The Infosys Labs research blog tracks trends in technology with a focus on applied research in Information and Communication Technology (ICT)


May 24, 2012

The 'search results page' makeover

There was a time, about 10 years ago, when all that a 'search results page' needed to show, to be impressive, was a list of links to web-pages. But the increasing user expectations and the motivation to provide an efficient way to reach information goal has led to many changes in the search results pages over the years.

The modifications started with snippets of matching texts appearing below each link and the matched words appeared in 'bold' letters. Later we later saw images, maps and videos making it to search results page. We also saw links to news, blogs and books on the page. Also came up were suggestions for related searches. .. all of this in an effort to make the search experience more efficient; the idea is that the user should need to spend much less time to get the information he/she is looking for.

With the industry focus on 'structured information' and semantic search; the search results page is undergoing further modifications. Recently Google blogged that they will soon show a 'Knowledge Graph' to enhance the google Search experience. At Infosys too, we do research and build solutions for engaging visualizations of information(structured as well as unstructured). 

 Our idea is to provide information not merely as documents; but in a structured form - like a table, list, graph etc. The appeal of such visualizations lies in the following -

  • They save the humans from having to read large texts (while also dealing with redundancy)
  • These are direct responses which can be consumed very easily by machines as well as humans
  • A picture is equivalent to a thousand words
  • These visualizations are extremely engaging and quite interactive.


And such visualizations would definitely define the next makeover of Search results page!!

"Semantic Search" - understanding what it is

We all use 'search engine' like Google to get what we are looking for. We type a keyword and get pointed to resources that contain mentions of that keyword; and they are very well ordered based on multiple relevant parameters. This is a typical "statistical" search...


1.       But, what if you had to search something like" Directors of Kate Winslet"?  A statistical search engine does not understand the information goal; but merely returns the results which match the keywords. The top results seen on a statistical search engine page are not about 'people who have directed Kate Winslet'; but about 'Kate Winslet's director husband'.. simply because the user keywords match these texts also. The other shortcoming is that the results are essentially web-pages which need to be manually ingested to find answers to information goal. Then there is also a repetition of information across web-pages.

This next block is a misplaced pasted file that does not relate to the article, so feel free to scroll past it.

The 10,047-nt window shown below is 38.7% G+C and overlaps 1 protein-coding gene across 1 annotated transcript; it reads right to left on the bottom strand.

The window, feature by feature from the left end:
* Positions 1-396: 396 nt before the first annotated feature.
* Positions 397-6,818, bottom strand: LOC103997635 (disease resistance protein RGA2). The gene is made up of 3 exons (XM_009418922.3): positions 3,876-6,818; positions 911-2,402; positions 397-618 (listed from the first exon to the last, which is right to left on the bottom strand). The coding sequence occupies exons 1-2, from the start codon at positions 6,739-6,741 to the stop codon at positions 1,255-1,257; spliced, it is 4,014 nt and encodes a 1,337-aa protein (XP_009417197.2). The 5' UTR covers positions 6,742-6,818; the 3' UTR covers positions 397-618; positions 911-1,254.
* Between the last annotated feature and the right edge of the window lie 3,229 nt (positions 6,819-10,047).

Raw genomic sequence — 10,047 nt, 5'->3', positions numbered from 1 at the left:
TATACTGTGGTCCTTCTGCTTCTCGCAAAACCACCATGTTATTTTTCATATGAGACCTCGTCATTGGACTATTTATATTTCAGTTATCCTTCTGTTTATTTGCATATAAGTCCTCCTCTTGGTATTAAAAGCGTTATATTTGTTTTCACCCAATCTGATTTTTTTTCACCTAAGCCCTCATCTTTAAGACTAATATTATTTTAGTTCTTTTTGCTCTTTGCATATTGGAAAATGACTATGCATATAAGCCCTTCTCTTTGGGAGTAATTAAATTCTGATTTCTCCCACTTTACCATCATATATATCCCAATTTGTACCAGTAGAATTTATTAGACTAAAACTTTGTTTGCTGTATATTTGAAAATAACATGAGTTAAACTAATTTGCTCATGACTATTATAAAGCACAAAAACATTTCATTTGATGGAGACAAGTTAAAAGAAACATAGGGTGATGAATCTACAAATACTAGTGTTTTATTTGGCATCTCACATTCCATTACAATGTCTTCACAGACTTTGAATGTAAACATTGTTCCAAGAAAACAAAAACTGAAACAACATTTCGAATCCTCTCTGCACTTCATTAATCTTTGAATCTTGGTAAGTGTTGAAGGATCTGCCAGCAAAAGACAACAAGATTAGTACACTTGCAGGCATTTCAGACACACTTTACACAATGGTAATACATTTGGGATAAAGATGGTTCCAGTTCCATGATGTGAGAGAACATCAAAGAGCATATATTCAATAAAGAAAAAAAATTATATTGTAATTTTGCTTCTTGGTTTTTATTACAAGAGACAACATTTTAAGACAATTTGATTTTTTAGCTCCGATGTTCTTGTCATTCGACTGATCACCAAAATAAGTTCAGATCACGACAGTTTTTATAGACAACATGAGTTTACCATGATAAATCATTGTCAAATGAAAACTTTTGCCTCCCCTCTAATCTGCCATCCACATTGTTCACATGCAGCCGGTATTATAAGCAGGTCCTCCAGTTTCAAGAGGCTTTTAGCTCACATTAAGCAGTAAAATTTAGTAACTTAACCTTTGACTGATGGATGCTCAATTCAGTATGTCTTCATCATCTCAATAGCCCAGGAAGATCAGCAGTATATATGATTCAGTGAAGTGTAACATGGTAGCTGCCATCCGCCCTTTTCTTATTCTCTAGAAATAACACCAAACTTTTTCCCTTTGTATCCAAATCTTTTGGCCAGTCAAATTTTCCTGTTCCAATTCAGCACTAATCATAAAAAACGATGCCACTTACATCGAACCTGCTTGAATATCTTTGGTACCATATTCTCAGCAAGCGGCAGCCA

Let me now introduce "Semantic Search". The literal meaning of the word 'semantics' is 'meaning'. And thus, 'Semantic search' translates to 'meaning based search' ..


Semantic search aims to address these issues by applying semantics or meaning in 2 places - by understanding the meaning of keyword itself and by understanding the searchable content. And it further integrates the information from the various content resources. Thus the outcome of same keyword will be more semantically relevant results and no repetition of results. Further the results will be presented in a more direct format; be it a table, a graph or a list. These structured formats are easily consumed by humans and machines alike.


What I explained just now is the eventual aim of semantic search; and the industry has made some substantial advances towards it. Lot of work is going on; major search engines are spending lot of money to semantify the search experience.. this can be seen in google's 'best guess'; abbreviation handing and synonym understanding features.


Its a very active and interesting space. We at Infosys Labs are excited about this and are doing various research and conceptualizing solutions for semantic search. Our research is around text analytics, semantic search and visualization. 

April 3, 2012

Google SERP's new 'semantic' feature

Google quietly introduced an exciting feature recently on its SERP (Search Engine Result Pages). The feature is the 'Best Guess' feature. And wonderful it is because it quite appears like Question-answering on common knowledge and general relations.
Google can now tell you names of spouse (of celebrities of course), names of children, ceo's of company, birthday of someone; capital of a country.. and these are not wrapped in documents but picked out and put there as Best Guess on top of the SERP. This is very smart.

query - Director of Titanic
Best guess for Titanic Director is James Cameron
Mentioned on at least 8 websites including, and - Show sourcesHide sources - Feedback

children of barack obama